While hooking up to a private well may not be the type of interest sufficient to invoke the special protections of a privacy right, adults engaging in consensual, non-commercial sexual activities in private is sufficient. More importantly, however, regardless of whether same-gender, consensual sexual conduct is accorded federal constitutional, personal-autonomy privacy protection as a fundamental right or as a right implicit in the concept of ordered liberty, Montana's Constitution, as we have already pointed out, explicitly protects individual or personal-autonomy privacy as a fundamental right by its placement in the Declaration of Rights. In fact, it is hard to imagine any activity that adults would consider more fundamental, more private and, thus, more deserving of protection from governmental interference than non-commercial, consensual adult sexual activity.
Accordingly, whether we apply the Katz test or the Palko test, we conclude that Respondents' right of privacy under Article II, Section 10 of Montana's Constitution includes the right to engage in consensual, non-commercial, private, same-gender sexual conduct with other adults free of governmental interference or regulation.
Finally, the State points out that the delegates to the 1972 Montana Constitutional Convention defeated a proposal to include a provision in the Declaration of Rights stating that “[p]rivate sexual acts between consenting adults do not constitute a crime.” The State contends that this reflects an unwillingness to protect this type of conduct, even under the privacy clause. We do not agree. The verbatim transcript of the 1972 Constitutional Convention is bereft of any discussion as to why the proposal was defeated. While the State can speculate that this reflects an unwillingness to protect this type of conduct, one can also speculate that the delegates believed it was already protected under the privacy clause.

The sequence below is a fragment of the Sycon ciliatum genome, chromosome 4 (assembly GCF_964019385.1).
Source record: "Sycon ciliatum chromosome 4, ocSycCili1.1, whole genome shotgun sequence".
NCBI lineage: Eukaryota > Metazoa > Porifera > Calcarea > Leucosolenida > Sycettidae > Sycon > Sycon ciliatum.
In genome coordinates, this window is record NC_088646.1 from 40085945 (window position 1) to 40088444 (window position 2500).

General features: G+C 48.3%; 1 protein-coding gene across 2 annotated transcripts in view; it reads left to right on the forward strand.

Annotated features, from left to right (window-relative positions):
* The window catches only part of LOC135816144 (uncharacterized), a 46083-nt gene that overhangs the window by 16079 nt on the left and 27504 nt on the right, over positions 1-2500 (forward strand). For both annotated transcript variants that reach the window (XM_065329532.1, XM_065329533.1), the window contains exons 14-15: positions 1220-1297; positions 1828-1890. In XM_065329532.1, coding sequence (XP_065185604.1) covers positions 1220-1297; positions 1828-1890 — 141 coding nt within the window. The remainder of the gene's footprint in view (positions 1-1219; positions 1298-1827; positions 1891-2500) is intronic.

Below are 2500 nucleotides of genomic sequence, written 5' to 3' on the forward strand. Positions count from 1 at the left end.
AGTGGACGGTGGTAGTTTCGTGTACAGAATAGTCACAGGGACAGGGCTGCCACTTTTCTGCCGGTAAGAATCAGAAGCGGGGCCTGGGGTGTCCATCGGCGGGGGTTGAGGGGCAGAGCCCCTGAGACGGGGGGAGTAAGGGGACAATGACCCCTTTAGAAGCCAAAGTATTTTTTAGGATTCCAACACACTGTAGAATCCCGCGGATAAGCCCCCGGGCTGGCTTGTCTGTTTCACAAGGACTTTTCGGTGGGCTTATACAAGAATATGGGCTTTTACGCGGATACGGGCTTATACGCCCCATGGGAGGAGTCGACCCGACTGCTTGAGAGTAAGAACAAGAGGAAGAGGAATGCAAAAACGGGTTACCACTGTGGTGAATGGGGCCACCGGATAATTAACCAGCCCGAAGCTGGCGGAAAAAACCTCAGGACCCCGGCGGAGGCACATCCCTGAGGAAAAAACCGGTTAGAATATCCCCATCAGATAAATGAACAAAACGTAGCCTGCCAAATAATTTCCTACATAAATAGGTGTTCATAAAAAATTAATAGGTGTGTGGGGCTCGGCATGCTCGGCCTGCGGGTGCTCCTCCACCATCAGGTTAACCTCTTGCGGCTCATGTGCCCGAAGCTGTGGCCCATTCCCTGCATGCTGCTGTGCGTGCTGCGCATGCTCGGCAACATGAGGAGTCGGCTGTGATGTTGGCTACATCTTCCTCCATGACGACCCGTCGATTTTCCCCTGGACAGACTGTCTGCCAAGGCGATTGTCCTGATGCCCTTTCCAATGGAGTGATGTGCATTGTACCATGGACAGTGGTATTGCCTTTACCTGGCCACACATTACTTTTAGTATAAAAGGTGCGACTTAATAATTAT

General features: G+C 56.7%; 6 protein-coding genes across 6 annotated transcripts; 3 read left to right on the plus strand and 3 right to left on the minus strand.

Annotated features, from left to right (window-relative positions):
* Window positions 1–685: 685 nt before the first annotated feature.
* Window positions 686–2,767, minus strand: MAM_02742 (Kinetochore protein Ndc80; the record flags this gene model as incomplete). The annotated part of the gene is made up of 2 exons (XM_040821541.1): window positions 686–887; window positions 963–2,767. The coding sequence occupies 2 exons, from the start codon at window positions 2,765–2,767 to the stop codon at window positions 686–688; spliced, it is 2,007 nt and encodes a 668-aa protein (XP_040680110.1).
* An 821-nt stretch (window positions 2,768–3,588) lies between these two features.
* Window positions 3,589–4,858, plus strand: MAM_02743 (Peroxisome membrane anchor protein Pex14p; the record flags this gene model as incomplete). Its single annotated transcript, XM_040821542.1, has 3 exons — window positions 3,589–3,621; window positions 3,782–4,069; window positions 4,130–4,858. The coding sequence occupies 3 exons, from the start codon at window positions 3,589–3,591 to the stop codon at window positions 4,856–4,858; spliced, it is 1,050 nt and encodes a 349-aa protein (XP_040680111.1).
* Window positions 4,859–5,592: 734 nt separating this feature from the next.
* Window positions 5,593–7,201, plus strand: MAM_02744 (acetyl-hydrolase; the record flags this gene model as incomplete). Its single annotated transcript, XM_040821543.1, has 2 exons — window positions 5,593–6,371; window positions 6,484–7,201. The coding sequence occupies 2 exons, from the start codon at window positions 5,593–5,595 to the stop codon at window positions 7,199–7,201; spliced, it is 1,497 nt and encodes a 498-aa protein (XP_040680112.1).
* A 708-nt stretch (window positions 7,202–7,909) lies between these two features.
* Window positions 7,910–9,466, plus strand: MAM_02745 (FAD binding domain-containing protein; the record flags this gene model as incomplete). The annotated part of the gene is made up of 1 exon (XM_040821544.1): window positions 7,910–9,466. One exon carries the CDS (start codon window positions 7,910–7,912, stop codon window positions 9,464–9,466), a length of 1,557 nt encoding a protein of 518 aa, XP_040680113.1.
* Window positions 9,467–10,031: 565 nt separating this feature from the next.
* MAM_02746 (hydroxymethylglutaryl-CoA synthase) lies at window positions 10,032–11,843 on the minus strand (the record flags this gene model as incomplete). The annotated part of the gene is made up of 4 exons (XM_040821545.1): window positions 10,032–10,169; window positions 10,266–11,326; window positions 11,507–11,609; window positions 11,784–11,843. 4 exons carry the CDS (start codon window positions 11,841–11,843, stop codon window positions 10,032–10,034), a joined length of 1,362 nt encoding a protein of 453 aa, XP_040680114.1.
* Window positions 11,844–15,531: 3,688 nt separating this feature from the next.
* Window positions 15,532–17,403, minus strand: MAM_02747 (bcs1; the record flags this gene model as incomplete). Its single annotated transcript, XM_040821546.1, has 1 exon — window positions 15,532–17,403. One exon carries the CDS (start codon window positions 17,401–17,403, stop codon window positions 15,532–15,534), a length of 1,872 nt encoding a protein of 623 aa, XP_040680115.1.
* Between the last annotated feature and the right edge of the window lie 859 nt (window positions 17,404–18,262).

In summary, and regardless of the sort of legal test used, we agree with the statement of the Tennessee Court of Appeals when faced with a similar question of the extent of an individual's right to privacy under the Tennessee Constitution: